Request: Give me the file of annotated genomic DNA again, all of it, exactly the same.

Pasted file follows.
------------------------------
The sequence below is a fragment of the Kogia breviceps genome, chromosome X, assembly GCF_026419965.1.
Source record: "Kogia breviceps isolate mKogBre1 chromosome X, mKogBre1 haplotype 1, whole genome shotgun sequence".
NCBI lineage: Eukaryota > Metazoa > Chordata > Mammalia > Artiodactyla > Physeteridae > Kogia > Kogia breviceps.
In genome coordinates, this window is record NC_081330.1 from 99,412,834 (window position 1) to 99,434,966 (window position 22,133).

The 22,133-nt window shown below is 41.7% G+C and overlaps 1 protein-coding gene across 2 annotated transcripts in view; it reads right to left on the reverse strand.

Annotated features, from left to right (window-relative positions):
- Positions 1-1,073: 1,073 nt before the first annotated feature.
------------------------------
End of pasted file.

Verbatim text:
The sequence below is a fragment of the Kogia breviceps genome, chromosome X, assembly GCF_026419965.1.
Source record: "Kogia breviceps isolate mKogBre1 chromosome X, mKogBre1 haplotype 1, whole genome shotgun sequence".
NCBI lineage: Eukaryota > Metazoa > Chordata > Mammalia > Artiodactyla > Physeteridae > Kogia > Kogia breviceps.
In genome coordinates, this window is record NC_081330.1 from 99,412,834 (window position 1) to 99,434,966 (window position 22,133).

The 22,133-nt window shown below is 41.7% G+C and overlaps 1 protein-coding gene across 2 annotated transcripts in view; it reads right to left on the reverse strand.

Annotated features, from left to right (window-relative positions):
- Positions 1-1,073: 1,073 nt before the first annotated feature.